Highland Council's Digital Strategy to Save £1.3million In 4 Years
24th February 2015
Digital First Programme aims to have at least 40% of transactions online and deliver £1.3 million in savings over next four years.
THE Highland Council Digital First Programme aims to greatly increase access to online services, enabling at least 40% of transactions to be carried out online by April 2017. The programme will also deliver £1.3 million in savings over four years.
Digital First means that online services should be simple, convenient and well signposted so that customers choose digital as a first choice.
With the emergence of tablet and smartphone technology and its increasing prevalence, there is an expectation that more public services will be accessible online, so that people can choose when and where they can access services at their convenience.
Recent customer research has shown that 61% of customers use Highland Council's website to access services, indicating the demand for digital services continues to grow.
There are currently 34 online forms and another 37 in development. There were 82,000 online transactions, including payments, in 2014, which puts the Council on target for at least 10% of total transactions online this year.
Although there is a steady decrease in the demand for face to face transactions (10% fewer in the past 12 months), there will continue to be a need for telephone and some face to face services to be available, as well as support for those customers who do not have access to the internet for a variety of reasons, such as affordability or lack of skills.
The Highland Council Corporate Plan 2012-17 and the Customer Engagement Strategy 2012-15 sets out the Council's commitment to provide services, where possible, in a range of ways, including telephone, face to face and online, whilst increasing the number of services available on the website.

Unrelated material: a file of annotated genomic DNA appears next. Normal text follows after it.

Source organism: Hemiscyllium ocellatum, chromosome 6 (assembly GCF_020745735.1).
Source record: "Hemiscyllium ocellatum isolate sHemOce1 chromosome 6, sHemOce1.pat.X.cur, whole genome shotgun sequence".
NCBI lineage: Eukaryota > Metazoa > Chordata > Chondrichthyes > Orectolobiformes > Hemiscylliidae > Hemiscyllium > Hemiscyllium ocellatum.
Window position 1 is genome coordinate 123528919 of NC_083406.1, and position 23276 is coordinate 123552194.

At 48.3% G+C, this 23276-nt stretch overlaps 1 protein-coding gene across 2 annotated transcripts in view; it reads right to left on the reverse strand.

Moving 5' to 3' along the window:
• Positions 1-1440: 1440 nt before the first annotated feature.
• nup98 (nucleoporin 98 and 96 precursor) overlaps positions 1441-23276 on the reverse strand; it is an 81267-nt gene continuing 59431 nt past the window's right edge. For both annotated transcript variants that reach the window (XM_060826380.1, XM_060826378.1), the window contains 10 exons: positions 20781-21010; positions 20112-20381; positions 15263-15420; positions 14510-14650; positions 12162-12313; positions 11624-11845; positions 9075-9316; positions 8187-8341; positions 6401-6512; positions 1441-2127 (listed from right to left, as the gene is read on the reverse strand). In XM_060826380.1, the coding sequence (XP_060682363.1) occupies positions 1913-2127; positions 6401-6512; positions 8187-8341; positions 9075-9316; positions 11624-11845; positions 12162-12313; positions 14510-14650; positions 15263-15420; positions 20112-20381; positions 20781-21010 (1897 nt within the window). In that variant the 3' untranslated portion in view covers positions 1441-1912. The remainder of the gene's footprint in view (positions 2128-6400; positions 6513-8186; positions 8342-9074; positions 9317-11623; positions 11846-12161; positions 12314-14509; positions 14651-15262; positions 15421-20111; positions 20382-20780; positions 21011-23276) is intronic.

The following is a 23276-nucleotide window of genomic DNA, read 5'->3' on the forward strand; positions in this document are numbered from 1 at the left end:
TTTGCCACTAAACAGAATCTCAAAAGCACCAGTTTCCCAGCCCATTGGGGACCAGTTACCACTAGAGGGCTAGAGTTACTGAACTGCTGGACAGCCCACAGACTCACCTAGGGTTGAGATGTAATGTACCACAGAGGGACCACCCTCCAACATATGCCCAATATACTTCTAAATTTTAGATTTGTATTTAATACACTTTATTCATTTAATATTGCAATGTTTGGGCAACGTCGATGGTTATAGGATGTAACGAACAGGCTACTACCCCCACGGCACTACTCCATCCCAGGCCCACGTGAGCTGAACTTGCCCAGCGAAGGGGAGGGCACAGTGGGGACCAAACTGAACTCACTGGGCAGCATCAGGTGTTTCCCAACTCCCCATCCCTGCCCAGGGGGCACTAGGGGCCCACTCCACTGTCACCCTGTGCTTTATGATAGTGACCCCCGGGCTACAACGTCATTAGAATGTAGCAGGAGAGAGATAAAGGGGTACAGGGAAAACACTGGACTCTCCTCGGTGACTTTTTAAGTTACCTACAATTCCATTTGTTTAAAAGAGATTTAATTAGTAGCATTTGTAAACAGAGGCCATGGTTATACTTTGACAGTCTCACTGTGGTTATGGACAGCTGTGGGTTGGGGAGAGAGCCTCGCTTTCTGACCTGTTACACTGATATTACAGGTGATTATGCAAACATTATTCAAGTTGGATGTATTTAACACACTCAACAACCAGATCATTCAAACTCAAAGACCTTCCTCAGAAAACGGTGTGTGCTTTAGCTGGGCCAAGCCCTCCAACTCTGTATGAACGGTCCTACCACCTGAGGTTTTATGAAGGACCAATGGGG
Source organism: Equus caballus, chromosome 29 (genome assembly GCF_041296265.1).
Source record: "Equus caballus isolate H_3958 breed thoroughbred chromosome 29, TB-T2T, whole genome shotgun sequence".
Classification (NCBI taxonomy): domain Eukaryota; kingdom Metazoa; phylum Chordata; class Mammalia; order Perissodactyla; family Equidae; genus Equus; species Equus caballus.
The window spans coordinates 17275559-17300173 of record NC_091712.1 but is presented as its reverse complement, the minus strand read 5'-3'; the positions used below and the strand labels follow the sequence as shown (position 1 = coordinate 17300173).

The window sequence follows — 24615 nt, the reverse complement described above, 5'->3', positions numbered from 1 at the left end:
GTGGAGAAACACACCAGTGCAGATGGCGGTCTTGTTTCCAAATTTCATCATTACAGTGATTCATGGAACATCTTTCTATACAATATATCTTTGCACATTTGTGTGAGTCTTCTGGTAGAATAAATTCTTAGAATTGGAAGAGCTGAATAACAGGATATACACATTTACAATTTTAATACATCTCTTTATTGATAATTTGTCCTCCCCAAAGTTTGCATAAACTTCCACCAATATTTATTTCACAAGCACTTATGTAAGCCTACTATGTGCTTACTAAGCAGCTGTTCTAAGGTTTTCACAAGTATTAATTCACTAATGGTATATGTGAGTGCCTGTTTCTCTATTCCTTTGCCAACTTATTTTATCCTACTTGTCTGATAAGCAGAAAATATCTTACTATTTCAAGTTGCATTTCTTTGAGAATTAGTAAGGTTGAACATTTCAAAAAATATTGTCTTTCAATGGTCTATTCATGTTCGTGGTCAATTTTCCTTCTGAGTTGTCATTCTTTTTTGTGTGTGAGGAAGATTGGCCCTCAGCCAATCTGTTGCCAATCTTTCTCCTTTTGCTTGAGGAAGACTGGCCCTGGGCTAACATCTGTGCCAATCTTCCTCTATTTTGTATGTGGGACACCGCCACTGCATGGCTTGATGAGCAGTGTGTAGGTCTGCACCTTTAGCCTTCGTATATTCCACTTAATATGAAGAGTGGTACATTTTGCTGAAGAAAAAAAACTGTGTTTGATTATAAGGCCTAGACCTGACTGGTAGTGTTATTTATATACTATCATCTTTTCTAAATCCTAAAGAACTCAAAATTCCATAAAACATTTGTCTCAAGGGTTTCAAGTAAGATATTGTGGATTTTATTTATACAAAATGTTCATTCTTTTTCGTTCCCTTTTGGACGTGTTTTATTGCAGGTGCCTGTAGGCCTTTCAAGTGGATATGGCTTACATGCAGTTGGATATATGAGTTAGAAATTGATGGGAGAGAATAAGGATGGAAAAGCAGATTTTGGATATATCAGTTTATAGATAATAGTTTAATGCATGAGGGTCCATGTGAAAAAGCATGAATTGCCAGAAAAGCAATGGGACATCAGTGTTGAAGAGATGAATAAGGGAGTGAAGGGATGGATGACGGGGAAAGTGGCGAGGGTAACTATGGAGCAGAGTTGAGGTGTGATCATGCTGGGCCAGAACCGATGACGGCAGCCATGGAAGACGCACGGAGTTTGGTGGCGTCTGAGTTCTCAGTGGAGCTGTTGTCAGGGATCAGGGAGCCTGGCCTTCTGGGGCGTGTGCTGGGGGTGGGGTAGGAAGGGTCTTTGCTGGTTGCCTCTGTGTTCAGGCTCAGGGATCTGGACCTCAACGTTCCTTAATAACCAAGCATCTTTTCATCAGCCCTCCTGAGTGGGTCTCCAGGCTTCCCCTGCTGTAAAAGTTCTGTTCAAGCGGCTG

Highland Council is working with partners to ensure training and support is available to help more people to access online services.
Chair of Resources Committee, Cllr Maxine Smith said: "This new technology, and the change in the way people are using it, provides an opportunity to release significant savings through increasing digital and reducing face to face transactions, where possible.
"The majority of our customers will welcome the convenience of increasing user-friendly digital services and the benefits they bring. We are well aware, however, that some customers will require additional support to access online services and will still require the availability of services by telephone and in person. In this respect, the programme seeks to achieve a balance, whilst driving a considerable change in the way in which we do things into the future."
Scotland's Digital Strategy sets out the Scottish Government's ambition for a digital environment which promotes and supports service delivery and economic growth. To achieve this, the public sector "will adopt an approach of "digital first" in service design; that means that organisations will deliver online, everything that can be delivered online".
The Resources Committee on Wednesday 25 February will be asked to agree a number of Digital First principles to form the basis of the work going forward.